Sure, some nice elements have been added, but for the time period it covers since Leopard (2007), the amount of fluff makes up the majority of the changes. And the good changes have taken too long to materialize. Hopefully 2021 brings a real change to the OS.
I think it was Snow Leopard for me…I still run in on some of my machines.
I also have Snow Leopard on a 2010 MacBook Pro, it is by far the fastest ‘feeling’ Mac I have, even though it is slower for many things and has a HDD rather than SSD. But boy, Snow Leopard is so lean, everything is so snappy, like moving windows around, using Finder, etc. It bogs down with multiple things open but the snappiness is just not there in modern Mac versions – too much animation and eye candy maybe I don’t know.
Still concerned how Bug Sur will handle Office 2019 and Adobe Photoshop Elements. I understand there problems remain with this new system.
One very bad aspect of Big Sur relates to the loss of functionality in Calendar. Specifically, you cannot choose to snooze a notice for a length of time of your choosing; e.g., 5 minutes, 2 hours,1 day, a day before, etc. I believe that a choice of snooze lengths has been a part of Calendar for a very long time. In Big Sur it will snooze only for about 10 minutes and then come back. This makes calendar so useless to me and so irritating that I went back to Big Sur as soon as I became aware of this. It is a truly awful step back.
If those are the “Best New Features,” I think I’ll stick with Mojave on my main Mac as long as possible. Aside from a few features here and there, Big Sur feels like more degradation of the Mac experience in favor of design for the sake of fashion, not function. What a shame.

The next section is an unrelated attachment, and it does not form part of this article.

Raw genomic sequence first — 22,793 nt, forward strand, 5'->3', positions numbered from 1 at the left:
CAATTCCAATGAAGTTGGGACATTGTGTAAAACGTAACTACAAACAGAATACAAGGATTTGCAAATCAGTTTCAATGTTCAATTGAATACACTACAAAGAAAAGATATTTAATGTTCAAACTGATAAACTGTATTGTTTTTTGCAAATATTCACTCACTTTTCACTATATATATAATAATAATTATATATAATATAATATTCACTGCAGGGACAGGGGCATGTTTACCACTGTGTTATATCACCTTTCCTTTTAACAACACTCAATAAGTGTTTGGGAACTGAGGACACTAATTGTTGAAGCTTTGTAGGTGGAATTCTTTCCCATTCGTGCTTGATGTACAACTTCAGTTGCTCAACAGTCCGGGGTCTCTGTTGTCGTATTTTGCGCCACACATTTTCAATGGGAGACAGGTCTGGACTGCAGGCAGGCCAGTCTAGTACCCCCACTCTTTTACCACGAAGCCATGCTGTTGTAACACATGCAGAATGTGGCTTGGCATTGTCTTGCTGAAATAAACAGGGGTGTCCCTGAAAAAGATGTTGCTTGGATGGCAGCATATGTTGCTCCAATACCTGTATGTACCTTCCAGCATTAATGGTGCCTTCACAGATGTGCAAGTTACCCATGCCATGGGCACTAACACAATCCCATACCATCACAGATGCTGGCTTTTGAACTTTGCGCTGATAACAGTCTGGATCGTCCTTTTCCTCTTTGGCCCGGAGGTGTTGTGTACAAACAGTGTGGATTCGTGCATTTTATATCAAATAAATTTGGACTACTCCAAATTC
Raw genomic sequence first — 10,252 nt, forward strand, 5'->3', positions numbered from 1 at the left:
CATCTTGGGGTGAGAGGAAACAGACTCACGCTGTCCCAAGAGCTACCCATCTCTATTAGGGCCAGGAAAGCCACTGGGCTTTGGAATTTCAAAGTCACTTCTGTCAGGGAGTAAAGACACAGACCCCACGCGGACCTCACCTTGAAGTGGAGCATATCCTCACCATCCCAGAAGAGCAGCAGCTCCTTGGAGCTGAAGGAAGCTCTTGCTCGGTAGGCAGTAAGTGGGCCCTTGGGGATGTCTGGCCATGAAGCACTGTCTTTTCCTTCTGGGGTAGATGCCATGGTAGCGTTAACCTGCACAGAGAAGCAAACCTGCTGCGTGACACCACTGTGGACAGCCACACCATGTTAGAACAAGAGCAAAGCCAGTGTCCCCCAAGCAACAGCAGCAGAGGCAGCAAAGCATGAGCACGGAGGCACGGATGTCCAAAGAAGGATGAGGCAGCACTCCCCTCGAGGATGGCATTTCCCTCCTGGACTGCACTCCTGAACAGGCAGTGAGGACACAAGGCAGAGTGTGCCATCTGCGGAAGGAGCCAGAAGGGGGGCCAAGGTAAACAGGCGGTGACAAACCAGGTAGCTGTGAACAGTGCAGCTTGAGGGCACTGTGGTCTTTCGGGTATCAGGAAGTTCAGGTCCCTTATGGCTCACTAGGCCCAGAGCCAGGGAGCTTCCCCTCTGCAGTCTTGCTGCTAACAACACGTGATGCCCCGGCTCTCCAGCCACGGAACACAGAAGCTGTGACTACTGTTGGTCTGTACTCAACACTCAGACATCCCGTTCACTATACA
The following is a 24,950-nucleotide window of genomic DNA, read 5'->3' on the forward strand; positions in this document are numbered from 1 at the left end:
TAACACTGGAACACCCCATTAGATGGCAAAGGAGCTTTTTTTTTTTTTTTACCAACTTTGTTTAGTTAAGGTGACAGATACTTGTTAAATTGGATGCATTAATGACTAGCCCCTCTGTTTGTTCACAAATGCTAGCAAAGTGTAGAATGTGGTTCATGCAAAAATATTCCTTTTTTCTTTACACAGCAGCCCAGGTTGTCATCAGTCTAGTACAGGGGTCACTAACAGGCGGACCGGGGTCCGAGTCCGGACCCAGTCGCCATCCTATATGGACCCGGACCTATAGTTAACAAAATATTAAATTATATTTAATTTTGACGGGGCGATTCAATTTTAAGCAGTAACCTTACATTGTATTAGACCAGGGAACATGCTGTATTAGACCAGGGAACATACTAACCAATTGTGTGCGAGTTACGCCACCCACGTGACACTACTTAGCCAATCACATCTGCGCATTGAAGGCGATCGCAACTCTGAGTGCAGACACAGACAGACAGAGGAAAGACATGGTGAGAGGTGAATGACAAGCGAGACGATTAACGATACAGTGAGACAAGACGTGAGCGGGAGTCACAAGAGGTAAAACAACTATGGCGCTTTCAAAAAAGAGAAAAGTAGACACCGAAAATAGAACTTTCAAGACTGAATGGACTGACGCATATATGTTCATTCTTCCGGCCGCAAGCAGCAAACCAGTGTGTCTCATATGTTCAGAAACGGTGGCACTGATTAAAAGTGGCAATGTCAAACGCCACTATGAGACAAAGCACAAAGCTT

Ditto. Mojave is nice, Catalina is worse. Unfortunately, it’s now the minimum for various apps. I don’t like the continuing iOSification of the Mac, but it’s hard to argue Catalina is actually better than Big Sur. I think the exception is Messages, which is better native IMO, despite the limitations. In general though, it’s hard for me to justify moving on from Mojave—in fact, I purchased my 2019 iMac with the explicit goal of running it. My M1 Mini is a different story; before it gets turned into a server, it probably will indeed spend a lot of its time running iOS apps and essentially being a secondary Mac with no requirement for bootable backups or especially advanced tinkering. Windows is still on the horizon for me, but I don’t know yet. Still trying to decide. The Mac is still a great platform but it’s undoubtedly changing, and it just may no longer be a good fit as a primary OS. Particularly ironic since iTunes (still available and updated on Windows) is one thing I wish to keep running. M1 is excellent lock-in for Apple; without BootCamp, the Intel Macs clearly have the last laugh for anyone in this situation. Who knows, perhaps it ends with me running Windows on my iMac, and me buying an M1 Air to do those few Mac things …